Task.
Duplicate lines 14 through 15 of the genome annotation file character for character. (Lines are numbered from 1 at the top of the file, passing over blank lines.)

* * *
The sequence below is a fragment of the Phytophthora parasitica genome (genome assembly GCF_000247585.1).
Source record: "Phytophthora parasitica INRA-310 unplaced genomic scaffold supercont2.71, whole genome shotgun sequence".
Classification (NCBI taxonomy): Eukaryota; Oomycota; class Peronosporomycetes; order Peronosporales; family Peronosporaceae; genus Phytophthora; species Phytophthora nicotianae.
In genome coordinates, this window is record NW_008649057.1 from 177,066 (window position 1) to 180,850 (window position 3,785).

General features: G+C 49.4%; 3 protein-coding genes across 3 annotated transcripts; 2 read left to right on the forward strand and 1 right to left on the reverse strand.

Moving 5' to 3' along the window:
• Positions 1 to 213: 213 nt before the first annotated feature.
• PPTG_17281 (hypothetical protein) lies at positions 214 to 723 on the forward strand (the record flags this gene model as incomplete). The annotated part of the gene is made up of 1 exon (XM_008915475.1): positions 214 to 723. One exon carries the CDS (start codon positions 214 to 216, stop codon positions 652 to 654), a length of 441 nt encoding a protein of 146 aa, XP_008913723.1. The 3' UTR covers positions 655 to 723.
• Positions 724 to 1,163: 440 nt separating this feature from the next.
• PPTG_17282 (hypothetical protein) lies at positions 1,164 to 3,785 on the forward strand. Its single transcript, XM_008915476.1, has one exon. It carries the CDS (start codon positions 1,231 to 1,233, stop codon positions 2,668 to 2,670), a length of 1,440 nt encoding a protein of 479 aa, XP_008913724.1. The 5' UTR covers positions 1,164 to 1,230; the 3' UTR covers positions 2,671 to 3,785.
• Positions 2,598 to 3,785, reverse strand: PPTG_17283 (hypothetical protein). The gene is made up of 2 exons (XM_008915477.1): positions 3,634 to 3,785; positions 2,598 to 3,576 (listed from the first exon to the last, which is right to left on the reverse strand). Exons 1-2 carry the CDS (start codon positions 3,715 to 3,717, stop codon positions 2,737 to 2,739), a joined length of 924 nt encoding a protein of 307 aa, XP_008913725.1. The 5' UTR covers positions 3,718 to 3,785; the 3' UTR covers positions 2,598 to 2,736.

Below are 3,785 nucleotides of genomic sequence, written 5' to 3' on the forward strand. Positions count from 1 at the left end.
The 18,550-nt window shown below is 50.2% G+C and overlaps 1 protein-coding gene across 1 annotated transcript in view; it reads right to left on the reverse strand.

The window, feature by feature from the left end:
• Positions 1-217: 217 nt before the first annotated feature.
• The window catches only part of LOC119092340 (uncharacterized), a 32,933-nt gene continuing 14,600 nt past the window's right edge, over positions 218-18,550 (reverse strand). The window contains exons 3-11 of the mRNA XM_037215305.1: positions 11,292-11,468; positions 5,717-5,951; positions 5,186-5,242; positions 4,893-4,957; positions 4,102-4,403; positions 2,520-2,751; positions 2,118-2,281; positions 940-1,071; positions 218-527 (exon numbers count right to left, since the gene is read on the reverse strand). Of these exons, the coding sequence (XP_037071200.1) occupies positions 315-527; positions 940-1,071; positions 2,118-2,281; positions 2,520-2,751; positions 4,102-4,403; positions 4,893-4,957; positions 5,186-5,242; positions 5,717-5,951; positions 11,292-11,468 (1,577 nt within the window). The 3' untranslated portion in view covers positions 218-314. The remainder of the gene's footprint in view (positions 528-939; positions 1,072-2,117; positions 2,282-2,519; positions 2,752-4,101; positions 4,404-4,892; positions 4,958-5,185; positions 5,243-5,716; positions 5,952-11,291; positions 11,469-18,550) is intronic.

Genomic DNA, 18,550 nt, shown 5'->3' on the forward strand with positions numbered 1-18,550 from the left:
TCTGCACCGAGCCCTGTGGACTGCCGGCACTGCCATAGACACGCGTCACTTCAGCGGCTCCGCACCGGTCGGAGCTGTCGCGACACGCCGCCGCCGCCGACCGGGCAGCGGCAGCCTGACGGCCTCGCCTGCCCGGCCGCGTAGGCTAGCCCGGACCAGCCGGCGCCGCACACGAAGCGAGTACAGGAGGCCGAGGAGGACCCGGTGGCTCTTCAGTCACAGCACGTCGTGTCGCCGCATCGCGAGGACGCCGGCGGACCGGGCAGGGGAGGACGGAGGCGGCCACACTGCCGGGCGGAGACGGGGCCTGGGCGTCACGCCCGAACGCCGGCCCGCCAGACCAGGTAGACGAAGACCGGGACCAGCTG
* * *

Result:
The window, feature by feature from the left end:
• Positions 1-217: 217 nt before the first annotated feature.